The solution: This project is one of the first examples of such an investigation. It aims to provide: (i) a large scale analysis of which industries are using BT and how they are using it; (ii) the identification and prioritization of blockchain technology’s adoption barriers; (iii) the identification and prioritization of blockchain technology’s adoption drivers (iv) the expected future results; (v) and a discussion on the central advantages and disadvantages stemming from BT adoption and implementation. In addition, this project will perform a patent analysis for BT to understand the trends, major organizations creating the patents, the strategies employed by these organizations, and the current and future directions for BT patents. This project provides a holistic perspective on the barriers and drivers for BT and outlines some of the opportunities and challenges researchers, system designers and managers deal with when implementing the use of blockchain technology. This work will contribute to the success of blockchain technology and the realization of its many benefits.

For more information, please visit the following link here.

The problem: Quantum computers pose a serious threat to current cryptographic schemes as they are able to completely solve the problems they are built on. There has been much work done to develop quantum-resistant cryptographic schemes based on problems thought to be difficult to solve even with access to a quantum computer. However, while such schemes exist, adoption of these schemes for new protocols and applications have been slow. Part of this slow transition has been due to the cost of transitioning current cryptographic infrastructure to be post quantum.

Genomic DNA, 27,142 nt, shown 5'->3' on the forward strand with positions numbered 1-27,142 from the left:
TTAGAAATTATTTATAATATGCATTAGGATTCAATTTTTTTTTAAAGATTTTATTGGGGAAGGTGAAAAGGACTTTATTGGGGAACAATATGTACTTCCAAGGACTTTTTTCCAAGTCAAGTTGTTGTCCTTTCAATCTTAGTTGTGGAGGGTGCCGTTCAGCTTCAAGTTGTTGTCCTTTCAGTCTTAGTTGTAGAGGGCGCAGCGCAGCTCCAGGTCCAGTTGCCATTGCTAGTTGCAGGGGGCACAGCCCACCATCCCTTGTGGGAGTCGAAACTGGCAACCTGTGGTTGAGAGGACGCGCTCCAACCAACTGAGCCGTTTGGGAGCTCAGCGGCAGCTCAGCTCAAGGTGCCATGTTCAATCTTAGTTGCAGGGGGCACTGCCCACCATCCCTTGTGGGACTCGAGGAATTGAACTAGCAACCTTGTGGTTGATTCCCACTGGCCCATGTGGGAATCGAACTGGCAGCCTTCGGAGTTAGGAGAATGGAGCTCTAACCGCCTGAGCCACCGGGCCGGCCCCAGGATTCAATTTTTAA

The solution: As such there is a need in the intervening time for algorithms and solutions which addresses these issues of slow adoption, quantum resistance, and efficiency. Hybrid cryptography offers a setting to address these issues. By considering classical/ quantum hybrid attacks we are able to develop cryptographically agile techniques that can be implemented efficiently in the present while protecting against quantum attacks and maintain current security guarantees.

Please contact us for more information about this project.

The problem: Internet-of-Things (IoT), dubbed as Industry 4.0, is poised to revolutionize our lives. In an IoT setting, everyday objects autonomously communicate with one another without a human user’s intervention; while they handle private-sensitive data, (e.g., personal healthcare devices) or safety-critical data (e.g., sensors in manufacturing industry), giving rise to serious cybersecurity concerns. The devices, in an all-encompassing IoT system, come with varying ranges of hardware/software capabilities, and handle data with varying levels of sensitivity. Smartphones, for instance, can handle much heavier computations and store much more data compared to most wireless sensors deployed in thermostats. The data communicated to a sensor deployed in a heart defibrillator is orders of magnitude more sensitive than the data stored in an arbitrary light fixture.

Moreover, IoT devices are getting smarter and contain more safety-critical and private-sensitive data about us making them a very appealing target for attackers. While providing a great opportunity for ubiquitous computing, the miniaturization of smart devices brings many security and privacy concerns, as the traditional mechanisms for safeguarding digital information cannot typically be handled by constrained IoT devices.

Given their varying security and privacy requirements, it is not effective to treat these devices equally. 

  • Hence, one needs to define a contextual security measure for different IoT scenarios. The contextual security requirements evidently depends on how a specific device is being used in a specific context or solution relative to other devices. This gives rise to our need to understand the behaviour of the users of these devices. It is ultimately the end-users’ data that is being handled by these devices and it is important to learn what level of security and privacy they expect from them in different contexts.